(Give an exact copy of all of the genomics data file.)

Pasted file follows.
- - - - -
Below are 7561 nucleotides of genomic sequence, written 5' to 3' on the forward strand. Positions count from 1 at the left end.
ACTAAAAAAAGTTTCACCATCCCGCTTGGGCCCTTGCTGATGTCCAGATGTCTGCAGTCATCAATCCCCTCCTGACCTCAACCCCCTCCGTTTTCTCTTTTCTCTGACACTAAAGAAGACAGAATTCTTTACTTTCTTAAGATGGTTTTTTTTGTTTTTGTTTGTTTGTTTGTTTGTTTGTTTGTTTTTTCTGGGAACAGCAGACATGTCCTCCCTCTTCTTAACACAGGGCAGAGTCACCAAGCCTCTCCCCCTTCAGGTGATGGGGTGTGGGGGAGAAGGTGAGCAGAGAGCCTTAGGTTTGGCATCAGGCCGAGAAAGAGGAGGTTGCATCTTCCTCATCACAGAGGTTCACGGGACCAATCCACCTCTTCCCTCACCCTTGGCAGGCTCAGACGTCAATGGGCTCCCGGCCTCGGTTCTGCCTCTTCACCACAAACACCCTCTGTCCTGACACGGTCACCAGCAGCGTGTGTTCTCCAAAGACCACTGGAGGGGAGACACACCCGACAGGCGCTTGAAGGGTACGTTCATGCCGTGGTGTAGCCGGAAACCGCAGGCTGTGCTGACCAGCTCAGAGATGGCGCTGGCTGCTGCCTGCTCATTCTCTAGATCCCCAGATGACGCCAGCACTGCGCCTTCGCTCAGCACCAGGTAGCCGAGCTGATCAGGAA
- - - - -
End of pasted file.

Below are 7561 nucleotides of genomic sequence, written 5' to 3' on the forward strand. Positions count from 1 at the left end.
ACTAAAAAAAGTTTCACCATCCCGCTTGGGCCCTTGCTGATGTCCAGATGTCTGCAGTCATCAATCCCCTCCTGACCTCAACCCCCTCCGTTTTCTCTTTTCTCTGACACTAAAGAAGACAGAATTCTTTACTTTCTTAAGATGGTTTTTTTTGTTTTTGTTTGTTTGTTTGTTTGTTTGTTTGTTTTTTCTGGGAACAGCAGACATGTCCTCCCTCTTCTTAACACAGGGCAGAGTCACCAAGCCTCTCCCCCTTCAGGTGATGGGGTGTGGGGGAGAAGGTGAGCAGAGAGCCTTAGGTTTGGCATCAGGCCGAGAAAGAGGAGGTTGCATCTTCCTCATCACAGAGGTTCACGGGACCAATCCACCTCTTCCCTCACCCTTGGCAGGCTCAGACGTCAATGGGCTCCCGGCCTCGGTTCTGCCTCTTCACCACAAACACCCTCTGTCCTGACACGGTCACCAGCAGCGTGTGTTCTCCAAAGACCACTGGAGGGGAGACACACCCGACAGGCGCTTGAAGGGTACGTTCATGCCGTGGTGTAGCCGGAAACCGCAGGCTGTGCTGACCAGCTCAGAGATGGCGCTGGCTGCTGCCTGCTCATTCTCTAGATCCCCAGATGACGCCAGCACTGCGCCTTCGCTCAGCACCAGGTAGCCGAGCTGATCAGGAA